Another example of incivility concerns Tiger Woods, who was fined by the PGA Tour for his public criticism of a rules official after winning last week’s Bridgestone Invitational in Akron, Ohio. In this example of incivility and a lack of common sense, Tiger is being unfairly punished by the PGA for criticizing the referee, John Paramour, who told Woods and Padraig Harrington they were being “put on the clock” for slow play at a critical time in the final round of the tournament. At the time, Harrington clung to a slim one-shot lead at the par-5 16th hole. The comment by Mr. Paramour rattled Harrington. Tiger Woods said afterwards said the intrusion by Paramour caused Harrington to rush three difficult shots that led to his devastating triple bogey on the 6th hole. Harrington never recovered and Woods went on to win the tournament by four shots. Woods said he told Harrington after it was over, “I’m sorry that John [Paramour] got in the way of a great battle.” This is why the PGA fined Woods.
While Woods and Harrington lagged behind the players in front of them, their pace seemed steady for a competitive two-man duel. While the PGA will argue that Paramour was within his right to put Woods and Harrington “on the clock,” his timing was terrible and, thus, lacked civility. Even well-intentioned people make bonehead plays that confound common sense.
Finally, I’m sure Dr. Peck would be troubled -- as I am -- by the recent incivility at the various congressional town hall meetings as the merits of a proposed health care reform plan are debated. Certainly, such a sweeping proposal will draw many different ideas, comments and opposing viewpoints. But, in watching the news coverage of these town hall meetings, it is both disgraceful and undignified how so many Americans are conducting themselves. Whatever happened to civil discourse and allowing one person to voice their opinion before an opposing thought is expressed? Instead, I see angry old men yelling and screaming at women and children. For what? If this is political theatre, shame of those who would defame America’s prized ritual of debate. Is this the image of American society we want to project to the world that is watching America discuss health care reform? This is how we earned the distasteful label, “Ugly American.”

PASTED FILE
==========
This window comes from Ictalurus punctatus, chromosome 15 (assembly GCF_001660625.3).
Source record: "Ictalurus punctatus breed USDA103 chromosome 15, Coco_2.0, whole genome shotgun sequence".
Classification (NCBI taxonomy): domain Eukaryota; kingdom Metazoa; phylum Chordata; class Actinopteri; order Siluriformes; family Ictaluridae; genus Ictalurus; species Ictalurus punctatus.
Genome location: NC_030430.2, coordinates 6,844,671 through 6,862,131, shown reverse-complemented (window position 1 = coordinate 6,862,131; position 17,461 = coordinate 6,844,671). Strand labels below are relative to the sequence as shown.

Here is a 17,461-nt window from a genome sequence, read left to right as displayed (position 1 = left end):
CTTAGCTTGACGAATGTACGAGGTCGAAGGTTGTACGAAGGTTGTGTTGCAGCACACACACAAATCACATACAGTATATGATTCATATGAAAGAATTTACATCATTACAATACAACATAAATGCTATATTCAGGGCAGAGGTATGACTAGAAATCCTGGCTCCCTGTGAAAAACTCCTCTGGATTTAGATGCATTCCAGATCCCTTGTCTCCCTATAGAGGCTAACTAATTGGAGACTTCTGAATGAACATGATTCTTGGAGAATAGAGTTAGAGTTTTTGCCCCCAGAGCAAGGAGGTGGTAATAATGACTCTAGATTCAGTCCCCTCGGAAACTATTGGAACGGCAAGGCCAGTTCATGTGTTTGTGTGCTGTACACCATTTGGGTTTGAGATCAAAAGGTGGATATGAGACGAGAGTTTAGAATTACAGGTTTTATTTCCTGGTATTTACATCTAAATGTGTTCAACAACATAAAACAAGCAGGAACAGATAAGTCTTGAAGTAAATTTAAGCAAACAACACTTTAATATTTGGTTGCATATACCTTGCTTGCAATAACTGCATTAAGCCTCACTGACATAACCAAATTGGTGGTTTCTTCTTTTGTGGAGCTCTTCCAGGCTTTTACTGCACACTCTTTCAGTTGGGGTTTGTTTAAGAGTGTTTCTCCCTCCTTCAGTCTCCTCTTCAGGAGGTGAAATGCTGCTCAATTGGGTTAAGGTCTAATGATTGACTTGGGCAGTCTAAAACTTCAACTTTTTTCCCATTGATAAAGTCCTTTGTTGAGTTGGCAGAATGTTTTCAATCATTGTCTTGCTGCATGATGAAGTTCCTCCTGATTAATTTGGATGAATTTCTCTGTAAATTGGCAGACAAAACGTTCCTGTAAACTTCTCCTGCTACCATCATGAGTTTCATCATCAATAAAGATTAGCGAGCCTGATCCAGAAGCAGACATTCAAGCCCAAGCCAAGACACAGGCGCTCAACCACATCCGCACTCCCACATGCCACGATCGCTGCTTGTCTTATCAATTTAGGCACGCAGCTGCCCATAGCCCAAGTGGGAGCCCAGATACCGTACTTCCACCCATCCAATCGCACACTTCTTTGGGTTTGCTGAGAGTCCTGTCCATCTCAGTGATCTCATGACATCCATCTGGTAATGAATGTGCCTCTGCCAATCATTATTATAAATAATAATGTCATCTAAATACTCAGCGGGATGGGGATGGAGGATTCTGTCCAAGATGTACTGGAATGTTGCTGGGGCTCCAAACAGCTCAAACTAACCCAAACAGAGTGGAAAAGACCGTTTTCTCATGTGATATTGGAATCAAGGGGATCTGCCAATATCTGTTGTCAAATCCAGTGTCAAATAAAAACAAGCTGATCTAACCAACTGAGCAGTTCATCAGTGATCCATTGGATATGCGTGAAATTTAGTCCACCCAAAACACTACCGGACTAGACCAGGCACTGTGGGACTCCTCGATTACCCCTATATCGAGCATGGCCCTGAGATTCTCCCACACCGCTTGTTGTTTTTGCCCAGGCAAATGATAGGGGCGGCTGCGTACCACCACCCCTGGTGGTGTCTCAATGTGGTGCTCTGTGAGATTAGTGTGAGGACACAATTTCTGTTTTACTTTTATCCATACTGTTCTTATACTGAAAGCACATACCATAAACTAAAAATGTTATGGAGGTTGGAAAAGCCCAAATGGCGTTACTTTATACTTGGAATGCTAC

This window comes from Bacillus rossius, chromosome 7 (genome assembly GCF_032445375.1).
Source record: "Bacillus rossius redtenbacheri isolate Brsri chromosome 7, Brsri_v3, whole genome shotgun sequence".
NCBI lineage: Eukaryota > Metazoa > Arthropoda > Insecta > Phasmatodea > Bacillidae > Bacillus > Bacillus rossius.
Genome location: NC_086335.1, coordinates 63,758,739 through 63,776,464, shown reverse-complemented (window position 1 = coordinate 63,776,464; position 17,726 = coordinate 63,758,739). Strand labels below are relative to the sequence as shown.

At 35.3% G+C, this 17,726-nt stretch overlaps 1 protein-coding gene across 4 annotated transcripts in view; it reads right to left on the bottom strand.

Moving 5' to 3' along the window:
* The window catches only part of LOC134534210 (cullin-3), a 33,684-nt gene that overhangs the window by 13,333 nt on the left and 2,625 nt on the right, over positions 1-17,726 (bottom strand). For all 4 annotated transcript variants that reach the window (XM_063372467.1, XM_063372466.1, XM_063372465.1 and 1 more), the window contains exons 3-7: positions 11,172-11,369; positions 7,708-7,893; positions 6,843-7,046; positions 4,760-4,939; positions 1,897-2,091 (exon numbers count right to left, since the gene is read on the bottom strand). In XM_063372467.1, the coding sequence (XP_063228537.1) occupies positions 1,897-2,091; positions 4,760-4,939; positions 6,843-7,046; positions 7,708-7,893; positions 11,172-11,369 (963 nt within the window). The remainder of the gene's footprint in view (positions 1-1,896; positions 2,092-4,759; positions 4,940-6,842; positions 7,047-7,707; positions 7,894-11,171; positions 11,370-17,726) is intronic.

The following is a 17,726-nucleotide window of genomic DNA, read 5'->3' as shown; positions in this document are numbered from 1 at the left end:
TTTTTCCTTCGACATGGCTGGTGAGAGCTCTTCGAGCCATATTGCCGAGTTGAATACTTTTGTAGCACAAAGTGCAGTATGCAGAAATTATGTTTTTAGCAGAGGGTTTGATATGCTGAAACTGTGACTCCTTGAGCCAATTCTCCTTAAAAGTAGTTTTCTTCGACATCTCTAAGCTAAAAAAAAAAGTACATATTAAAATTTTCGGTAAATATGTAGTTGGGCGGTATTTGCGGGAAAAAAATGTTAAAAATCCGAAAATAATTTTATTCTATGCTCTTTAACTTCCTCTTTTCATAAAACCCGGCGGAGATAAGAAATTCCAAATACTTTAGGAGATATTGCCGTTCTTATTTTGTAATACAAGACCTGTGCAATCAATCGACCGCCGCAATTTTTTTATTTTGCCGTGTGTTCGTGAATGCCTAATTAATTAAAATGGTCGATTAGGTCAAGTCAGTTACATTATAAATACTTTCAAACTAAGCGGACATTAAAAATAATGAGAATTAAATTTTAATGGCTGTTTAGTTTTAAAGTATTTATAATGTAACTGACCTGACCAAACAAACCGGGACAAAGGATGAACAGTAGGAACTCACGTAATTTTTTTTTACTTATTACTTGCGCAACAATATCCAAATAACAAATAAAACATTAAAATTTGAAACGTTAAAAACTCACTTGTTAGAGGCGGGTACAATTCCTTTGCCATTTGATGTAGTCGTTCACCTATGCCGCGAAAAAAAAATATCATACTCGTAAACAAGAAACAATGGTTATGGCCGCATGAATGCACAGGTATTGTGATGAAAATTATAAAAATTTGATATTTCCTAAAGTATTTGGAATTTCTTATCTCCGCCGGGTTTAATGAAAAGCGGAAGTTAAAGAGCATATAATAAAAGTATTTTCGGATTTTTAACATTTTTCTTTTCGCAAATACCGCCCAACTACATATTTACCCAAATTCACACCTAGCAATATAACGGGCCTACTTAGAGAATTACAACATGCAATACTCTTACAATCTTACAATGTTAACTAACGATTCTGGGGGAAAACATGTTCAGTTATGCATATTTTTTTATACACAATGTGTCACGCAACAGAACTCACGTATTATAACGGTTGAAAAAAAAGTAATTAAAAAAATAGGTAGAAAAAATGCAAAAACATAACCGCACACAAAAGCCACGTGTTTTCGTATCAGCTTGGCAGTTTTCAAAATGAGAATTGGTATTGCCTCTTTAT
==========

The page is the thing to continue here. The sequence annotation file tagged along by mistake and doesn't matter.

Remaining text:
It should come as no surprise that many of our children hold politics, politicians, and various television news commentary programs in contempt. In their minds, our generation is not a role model for civility. We are a generation that represents everything negative, spiteful and perverse in American society. We lack common sense, self-respect, and a sense of decency and fairness not only for ourselves but for other nations as well. We have, as Dr. Peck feared, become a discredited society that is self-absorbed, callous, manipulative, and completely consumed with material things.
Can it be that we have become a nation without feelings and emotions? As one college student remarked to me last week, “America has lost its soul. I’m disgusted with all of you.” Frankly, she’s right… I’m disgusted with all of you, too!
About the Author: Thomas Hinton is president of the American Consumer Council, a non-profit consumer education organization which administers ACC’s Green C™ Certification Program. He can be reached at email@example.com